Industry bugaboo: Patchwork rules AI

The telemedicine industry sees the importance of regulation when it comes to AI in healthcare, he just wants the rules to be consistent.

The American Telemedicine Association, which represents industry players including Google, Facebook and Salesforce plus universities, health systems and doctors, announced the principles believes it should lead the adoption of AI.

Yes and: The association wants regulators to ensure that AI works, does not produce inaccurate or biased results and has ongoing oversight.

He wants the federal government to lead the way.

States, it said, should prioritize compliance with federal rules and, if they implement their own regulations, should seek to harmonize them with each other.

Ideally, the association says, the United States should seek to align its rules with those of foreign countries.

What else? The group says makers of AI products must be transparent about what drives product decisions and open to scrutiny and oversight.

AI adopters need to be aware of their impact on the healthcare workforce and retrain technology-displaced workers to fill new roles.

Healthcare providers using artificial intelligence must ensure the privacy of patient data. The association has a data task force that is creating a road map to that end.

Here, we explore the ideas and innovators shaping healthcare.

Those who struggle with Losing a loved one has a new option to ease their grief: apps that will create a digital avatar of the deceased based on customers old voicemails, videos, text messages and emails with the deceased, according to a report in New Scientist.

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Today on ours Checking the pulse podcast, host Alice Miranda Olstein talks with POLITICO health care reporter Robert King, who explains why the lack of an omnibus spending bill at the end of the year creates uncertainty for doctors seeking 11th-hour legislation to prevent cuts to Medicare physician payments.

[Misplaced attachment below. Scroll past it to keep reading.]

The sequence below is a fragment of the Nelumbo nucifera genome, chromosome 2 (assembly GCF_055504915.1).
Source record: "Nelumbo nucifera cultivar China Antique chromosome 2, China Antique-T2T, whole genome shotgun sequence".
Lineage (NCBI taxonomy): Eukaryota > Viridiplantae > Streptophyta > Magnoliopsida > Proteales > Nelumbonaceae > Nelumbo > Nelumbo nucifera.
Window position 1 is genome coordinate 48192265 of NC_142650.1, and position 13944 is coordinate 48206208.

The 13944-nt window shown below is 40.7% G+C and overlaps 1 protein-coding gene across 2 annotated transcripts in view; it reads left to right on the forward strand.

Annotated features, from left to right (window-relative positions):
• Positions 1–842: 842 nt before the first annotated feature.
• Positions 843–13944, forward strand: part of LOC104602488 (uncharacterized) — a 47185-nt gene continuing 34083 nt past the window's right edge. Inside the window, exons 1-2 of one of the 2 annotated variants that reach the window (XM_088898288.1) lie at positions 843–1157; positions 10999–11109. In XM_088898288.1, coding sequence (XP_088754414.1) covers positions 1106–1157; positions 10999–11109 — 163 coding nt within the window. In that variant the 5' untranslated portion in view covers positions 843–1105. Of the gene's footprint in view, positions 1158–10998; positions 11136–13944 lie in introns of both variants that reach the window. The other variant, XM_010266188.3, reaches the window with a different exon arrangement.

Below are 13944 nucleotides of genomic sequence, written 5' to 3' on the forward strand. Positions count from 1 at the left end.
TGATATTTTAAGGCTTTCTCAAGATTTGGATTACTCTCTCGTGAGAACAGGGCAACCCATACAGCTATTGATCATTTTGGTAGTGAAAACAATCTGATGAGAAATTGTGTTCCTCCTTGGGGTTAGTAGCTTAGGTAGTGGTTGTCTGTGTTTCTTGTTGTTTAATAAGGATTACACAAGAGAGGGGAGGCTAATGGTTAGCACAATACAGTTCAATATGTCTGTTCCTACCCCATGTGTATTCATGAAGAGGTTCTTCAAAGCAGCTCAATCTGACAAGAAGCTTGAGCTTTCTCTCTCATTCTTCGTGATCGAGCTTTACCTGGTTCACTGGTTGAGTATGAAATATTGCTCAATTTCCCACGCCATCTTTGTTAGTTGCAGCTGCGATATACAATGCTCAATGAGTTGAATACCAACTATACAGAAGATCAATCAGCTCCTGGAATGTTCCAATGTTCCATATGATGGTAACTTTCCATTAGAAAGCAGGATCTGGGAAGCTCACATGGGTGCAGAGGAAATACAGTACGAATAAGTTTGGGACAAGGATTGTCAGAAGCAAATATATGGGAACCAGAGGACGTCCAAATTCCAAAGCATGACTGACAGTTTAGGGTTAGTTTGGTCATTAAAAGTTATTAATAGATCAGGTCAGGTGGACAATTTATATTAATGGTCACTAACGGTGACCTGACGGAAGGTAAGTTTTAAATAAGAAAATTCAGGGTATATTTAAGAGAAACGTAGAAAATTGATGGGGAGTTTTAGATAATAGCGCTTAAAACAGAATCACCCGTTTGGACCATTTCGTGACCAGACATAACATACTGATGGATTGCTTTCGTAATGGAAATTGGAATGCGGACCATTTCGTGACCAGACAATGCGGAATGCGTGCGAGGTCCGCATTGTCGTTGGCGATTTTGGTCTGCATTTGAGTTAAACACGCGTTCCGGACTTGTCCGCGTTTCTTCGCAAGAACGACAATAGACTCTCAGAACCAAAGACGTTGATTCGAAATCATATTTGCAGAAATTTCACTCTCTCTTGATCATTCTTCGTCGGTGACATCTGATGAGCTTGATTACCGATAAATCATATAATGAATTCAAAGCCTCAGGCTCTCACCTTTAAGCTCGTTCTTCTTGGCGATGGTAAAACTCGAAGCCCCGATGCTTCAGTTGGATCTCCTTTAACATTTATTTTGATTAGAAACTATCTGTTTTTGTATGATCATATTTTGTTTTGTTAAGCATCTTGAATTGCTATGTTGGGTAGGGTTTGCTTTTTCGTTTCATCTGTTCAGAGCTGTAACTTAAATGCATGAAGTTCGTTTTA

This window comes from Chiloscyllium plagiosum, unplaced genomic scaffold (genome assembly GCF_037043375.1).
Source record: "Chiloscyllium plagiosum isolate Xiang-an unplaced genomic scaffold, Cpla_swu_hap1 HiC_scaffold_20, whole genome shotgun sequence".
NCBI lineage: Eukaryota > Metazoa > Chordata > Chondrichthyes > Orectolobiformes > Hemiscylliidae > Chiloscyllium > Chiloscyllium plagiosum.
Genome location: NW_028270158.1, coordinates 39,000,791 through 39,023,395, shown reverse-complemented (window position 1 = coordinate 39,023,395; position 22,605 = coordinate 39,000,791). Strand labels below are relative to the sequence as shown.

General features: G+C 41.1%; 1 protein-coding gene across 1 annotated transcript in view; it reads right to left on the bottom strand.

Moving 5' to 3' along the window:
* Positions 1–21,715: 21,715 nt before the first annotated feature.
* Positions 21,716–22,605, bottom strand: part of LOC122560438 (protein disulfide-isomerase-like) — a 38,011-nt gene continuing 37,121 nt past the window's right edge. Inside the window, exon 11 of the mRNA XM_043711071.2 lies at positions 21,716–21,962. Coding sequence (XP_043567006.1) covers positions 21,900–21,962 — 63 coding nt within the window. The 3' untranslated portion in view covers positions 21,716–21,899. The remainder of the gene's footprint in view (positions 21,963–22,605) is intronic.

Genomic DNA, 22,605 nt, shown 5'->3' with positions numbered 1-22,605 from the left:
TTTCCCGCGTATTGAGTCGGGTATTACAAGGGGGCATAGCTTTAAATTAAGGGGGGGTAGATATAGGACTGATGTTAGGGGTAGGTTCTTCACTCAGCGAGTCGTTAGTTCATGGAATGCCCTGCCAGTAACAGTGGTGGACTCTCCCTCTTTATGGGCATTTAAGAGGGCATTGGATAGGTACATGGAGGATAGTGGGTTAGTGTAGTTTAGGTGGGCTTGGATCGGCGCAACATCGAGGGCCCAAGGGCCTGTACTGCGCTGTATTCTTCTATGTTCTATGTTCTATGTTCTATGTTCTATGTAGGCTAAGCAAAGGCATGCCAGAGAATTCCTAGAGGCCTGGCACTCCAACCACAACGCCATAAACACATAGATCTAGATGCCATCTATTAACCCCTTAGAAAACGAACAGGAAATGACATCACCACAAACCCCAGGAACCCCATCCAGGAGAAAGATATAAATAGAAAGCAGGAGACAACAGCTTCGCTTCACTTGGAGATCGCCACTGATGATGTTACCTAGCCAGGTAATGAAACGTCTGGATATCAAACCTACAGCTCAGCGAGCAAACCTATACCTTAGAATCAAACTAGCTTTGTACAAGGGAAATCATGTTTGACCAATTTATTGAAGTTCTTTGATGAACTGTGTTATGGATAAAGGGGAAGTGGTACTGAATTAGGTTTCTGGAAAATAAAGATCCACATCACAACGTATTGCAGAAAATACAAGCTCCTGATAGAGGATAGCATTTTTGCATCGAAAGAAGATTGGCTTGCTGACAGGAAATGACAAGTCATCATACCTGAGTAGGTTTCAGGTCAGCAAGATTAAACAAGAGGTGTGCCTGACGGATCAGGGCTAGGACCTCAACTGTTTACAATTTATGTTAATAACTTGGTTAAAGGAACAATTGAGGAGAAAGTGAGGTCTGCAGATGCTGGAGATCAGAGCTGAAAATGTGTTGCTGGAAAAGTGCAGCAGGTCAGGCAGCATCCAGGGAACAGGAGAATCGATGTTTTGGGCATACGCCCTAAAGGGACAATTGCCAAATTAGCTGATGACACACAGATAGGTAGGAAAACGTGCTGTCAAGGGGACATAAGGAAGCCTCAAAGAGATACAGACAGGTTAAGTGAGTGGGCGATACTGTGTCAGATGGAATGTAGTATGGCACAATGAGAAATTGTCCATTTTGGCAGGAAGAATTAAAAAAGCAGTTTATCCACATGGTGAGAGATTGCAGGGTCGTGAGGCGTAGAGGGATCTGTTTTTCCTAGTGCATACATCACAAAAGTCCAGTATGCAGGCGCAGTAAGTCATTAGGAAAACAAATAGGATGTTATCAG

Medical and nursing students in the US and around the world are planning a career outside of patient care for fear of overwork and burnout, a new report has revealed.

The report by Elsevier Health, an academic publisher, is based on a survey of more than 2,200 students from 91 countries and paints a picture of an area in deep trouble.

A survey found that most medical and nursing students in the US are concerned about their mental health and believe they will suffer from burnout as clinicians.

Almost a quarter are thinking about interrupting their studies.

Even among those who are not considering quitting, fears about the industry are having an effect. The report found that 58 per cent of medical and nursing students worldwide see their current studies as a means to a wider career in healthcare that will not involve patient care.

Why it matters: The medical field is already facing a significant shortage of clinicians. The Association of American Medical Colleges’ 2021 report found a shortage of 19,800 physicians in the U.S. in 2019 and projected a physician shortage of between 37,800 and 124,000 by 2034.

Complaints about staff shortages have launched recent labor actions in the field of medicine.

Legislative movement: Senate Committee on Health, Education, Labor and Pensions advanced a $26 billion primary care bill last month which included provisions to strengthen the health care workforce, including $1.2 billion for two-year nursing education programs and $300 million for primary care physician education.

First on a global level, The UK has today approved a treatment for a group of rare blood disorders, including sickle cell, that uses CRISPR gene-editing technology to repair patients’ genes.

The drug, called Casgevi, was developed by two companies in the United States, Vertek Pharmaceuticals and CRISPR Therapeutics. It treats sickle cell disease and transfusion-dependent beta thalassemia, two inherited diseases that affect patients’ red blood cells, POLITICO’s Carlo Martuscelli reports.

In the US, advisers to the Food and Drug Administration reviewed the manufacturers’ evidence last month.

Why it matters: Sickle cell disease is a genetic disorder that results in misshapen red blood cells with a defective version of the hemoglobin protein, which delivers oxygen throughout the body. These malfunctioning cells can lead to complications including extreme fatigue, blood vessel blockages and debilitating pain that may require hospitalization.

2019 study calculated the average life expectancy for those with sickle cell disease is 54 years compared to 76 years for those without the disease, and patients and their insurers can spend a total of between 1.6 and 1.7 million dollars managing the condition during life.

According to the Centers for Disease Control and Prevention, there are about 100,000 people in the US living with sickle cell disease, most of whom are people of color. One in every 365 black or African-Americans has the disease, as does one in every 16,300 Hispanics.

There are drugs that treat the symptoms, including stem cell transfusions, but only stem cell transplants potentially treat the underlying disease. Stem cell transplants must come from a genetically matched healthy donor and put patients at risk of serious side effects, including death.

What’s next? The FDA is expected to decide whether to approve the new treatment in the US next month.

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